It may be time for the White House to fire up the Iran deal echo chamber once again. A new report by the Institute for Science and International Security finds that, contrary to a claim made by the Obama administration, there was a last minute agreement made in secret regarding the Iran deal. The agreement allowed Iran to exceed certain limitations set in the Iran deal so they would be in compliance on implementation day. From the report:
The Joint Comprehensive Plan of Action (JCPOA) placed detailed limitations on facets of Iran’s nuclear program that needed to be met by Implementation Day, which took place on January 16, 2016.* Most of the conditions were met by Iran. However, we have learned that some nuclear stocks and facilities were not in accordance with JCPOA limits on Implementation Day, but in anticipation the Joint Commission had earlier and secretly exempted them from the JCPOA limits. The exemptions and in one case, a loophole, involved the low enriched uranium (LEU) cap of 300 kilograms (kg), some of the near 20 percent LEU, the heavy water cap, and the number of large hot cells allowed to remain in Iran. One senior knowledgeable official stated that if the Joint Commission had not acted to create these exemptions, some of Iran’s nuclear facilities would not have been in compliance with the JCPOA by Implementation Day.
The report questions the decision to keep these decisions secret and says doing so risks “advantaging Iran”:
The decisions of the Joint Commission have not been announced publicly. The Obama administration informed Congress of key Joint Commission decisions on Implementation Day but in a confidential manner. These decisions, which are written down, amount to additional secret or confidential documents linked to the JCPOA. Since the JCPOA is public, any rationale for keeping these exemptions secret appears unjustified. Moreover, the Joint Commission’s secretive decision making process risks advantaging Iran by allowing it to try to systematically weaken the JCPOA. It appears to be succeeding in several key areas.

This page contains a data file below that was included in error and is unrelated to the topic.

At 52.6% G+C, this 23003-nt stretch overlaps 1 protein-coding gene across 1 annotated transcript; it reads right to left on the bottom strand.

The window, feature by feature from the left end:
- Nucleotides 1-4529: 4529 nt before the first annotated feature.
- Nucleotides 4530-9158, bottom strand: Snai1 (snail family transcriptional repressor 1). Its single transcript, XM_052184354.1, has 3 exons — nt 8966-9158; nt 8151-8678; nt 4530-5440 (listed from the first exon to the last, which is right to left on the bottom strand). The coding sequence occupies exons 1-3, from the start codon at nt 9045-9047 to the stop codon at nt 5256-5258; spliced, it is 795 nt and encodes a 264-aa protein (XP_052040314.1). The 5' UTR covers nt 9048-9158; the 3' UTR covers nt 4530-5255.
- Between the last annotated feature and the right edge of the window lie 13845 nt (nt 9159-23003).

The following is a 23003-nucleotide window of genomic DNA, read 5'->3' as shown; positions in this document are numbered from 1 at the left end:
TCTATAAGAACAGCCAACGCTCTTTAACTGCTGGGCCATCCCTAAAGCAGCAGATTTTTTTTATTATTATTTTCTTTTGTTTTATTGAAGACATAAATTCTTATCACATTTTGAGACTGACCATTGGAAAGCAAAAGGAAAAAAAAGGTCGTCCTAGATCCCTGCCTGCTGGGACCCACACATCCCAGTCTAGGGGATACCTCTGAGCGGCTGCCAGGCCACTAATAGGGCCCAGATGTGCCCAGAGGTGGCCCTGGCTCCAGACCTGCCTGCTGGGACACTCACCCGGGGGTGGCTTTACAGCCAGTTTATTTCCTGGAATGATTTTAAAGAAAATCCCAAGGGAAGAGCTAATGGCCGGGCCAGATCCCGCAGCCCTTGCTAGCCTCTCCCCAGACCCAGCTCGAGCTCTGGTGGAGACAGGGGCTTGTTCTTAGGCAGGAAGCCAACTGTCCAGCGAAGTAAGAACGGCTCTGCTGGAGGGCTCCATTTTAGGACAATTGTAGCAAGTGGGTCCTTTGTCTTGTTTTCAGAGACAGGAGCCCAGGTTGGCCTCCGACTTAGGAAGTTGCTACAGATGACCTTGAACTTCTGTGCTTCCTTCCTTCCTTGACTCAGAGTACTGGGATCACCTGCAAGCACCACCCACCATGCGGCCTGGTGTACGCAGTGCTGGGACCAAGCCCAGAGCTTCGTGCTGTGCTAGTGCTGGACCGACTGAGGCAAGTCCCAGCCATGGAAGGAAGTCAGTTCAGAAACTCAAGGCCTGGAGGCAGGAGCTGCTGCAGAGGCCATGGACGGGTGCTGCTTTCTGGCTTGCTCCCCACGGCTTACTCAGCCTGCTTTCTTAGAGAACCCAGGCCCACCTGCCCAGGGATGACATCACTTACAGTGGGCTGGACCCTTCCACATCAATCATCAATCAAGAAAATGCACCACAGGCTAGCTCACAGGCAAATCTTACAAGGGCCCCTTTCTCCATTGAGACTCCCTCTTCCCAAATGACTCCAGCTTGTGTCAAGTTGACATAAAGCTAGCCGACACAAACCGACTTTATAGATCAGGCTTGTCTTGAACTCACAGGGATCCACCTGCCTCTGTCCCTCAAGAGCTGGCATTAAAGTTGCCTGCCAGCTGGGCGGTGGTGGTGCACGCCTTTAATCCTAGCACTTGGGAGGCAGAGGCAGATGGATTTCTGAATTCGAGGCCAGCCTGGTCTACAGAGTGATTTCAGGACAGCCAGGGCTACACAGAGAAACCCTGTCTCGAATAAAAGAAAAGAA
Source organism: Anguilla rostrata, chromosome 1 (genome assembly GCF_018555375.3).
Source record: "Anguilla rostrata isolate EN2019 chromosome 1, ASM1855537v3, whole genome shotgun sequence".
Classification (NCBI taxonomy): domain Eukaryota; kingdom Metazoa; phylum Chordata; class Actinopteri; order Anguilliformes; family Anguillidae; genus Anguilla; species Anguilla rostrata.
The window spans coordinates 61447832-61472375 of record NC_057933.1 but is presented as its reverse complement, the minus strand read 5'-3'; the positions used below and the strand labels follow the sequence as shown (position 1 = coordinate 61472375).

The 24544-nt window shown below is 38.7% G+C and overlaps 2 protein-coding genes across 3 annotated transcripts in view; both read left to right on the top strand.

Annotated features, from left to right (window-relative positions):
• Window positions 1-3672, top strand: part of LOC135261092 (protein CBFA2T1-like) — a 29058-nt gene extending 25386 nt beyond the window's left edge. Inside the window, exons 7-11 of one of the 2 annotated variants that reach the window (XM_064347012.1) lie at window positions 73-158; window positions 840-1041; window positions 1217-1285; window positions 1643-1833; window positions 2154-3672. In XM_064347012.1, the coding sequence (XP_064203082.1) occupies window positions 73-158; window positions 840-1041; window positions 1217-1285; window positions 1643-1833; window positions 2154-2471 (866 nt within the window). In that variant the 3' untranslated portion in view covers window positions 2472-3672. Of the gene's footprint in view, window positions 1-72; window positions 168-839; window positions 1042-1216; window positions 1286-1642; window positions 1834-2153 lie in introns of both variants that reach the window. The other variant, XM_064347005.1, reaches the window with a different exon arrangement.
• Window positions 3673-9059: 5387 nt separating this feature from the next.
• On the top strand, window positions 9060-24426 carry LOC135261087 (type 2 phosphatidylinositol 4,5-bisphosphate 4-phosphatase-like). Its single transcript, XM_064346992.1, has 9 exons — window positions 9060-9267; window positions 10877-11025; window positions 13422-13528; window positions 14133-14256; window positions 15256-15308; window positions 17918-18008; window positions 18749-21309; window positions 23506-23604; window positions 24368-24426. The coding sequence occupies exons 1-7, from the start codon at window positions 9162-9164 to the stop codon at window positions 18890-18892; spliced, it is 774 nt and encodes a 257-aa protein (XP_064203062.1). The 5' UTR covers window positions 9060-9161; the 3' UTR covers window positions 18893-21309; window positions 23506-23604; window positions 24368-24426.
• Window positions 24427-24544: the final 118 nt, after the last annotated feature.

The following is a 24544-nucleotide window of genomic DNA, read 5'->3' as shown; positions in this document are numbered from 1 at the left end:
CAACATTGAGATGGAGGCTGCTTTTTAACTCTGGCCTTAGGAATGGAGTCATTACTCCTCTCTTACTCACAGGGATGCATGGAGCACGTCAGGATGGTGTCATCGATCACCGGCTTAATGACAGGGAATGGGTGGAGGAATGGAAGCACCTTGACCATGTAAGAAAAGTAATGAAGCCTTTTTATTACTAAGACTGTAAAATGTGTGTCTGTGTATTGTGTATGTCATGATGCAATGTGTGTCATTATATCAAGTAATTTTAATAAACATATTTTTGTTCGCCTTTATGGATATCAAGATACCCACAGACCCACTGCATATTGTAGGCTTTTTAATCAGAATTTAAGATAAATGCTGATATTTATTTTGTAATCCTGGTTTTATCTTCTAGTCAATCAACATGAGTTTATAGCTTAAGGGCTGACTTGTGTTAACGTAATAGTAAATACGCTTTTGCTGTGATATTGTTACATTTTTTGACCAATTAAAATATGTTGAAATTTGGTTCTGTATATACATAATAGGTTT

Given the technical complexity and public importance of the various JCPOA exemptions and loopholes, the administration’s policy to maintain secrecy interferes in the process of establishing adequate Congressional and public oversight of the JCPOA. This is particularly true concerning potentially agreement-weakening decisions by the Joint Commission. As a matter of policy, the United States should agree to any exemptions or loopholes in the JCPOA only if the decisions are simultaneously made public.
Reuters spoke to a White House source who said Congress had been “comprehensively” briefed on the Joint Committee’s actions:
A White House official, speaking on condition of anonymity, said the joint commission and its role were “not secret.” He did not address the report’s assertions of exemptions…
The White House official said the administration had briefed Congress “frequently and comprehensively” on the joint commission’s work.
Democratic Senator Bob Menendez, a leading critic of the Iran deal and a senior member of the Senate Foreign Relations Committee, told Reuters in an email: “I was not aware nor did I receive any briefing (on the exemptions).”
So the White House is saying the joint commission wasn’t secret but it didn’t deny the thrust of this report, i.e. that there were secret agreements made to insure Iran would be in compliance on implementation day.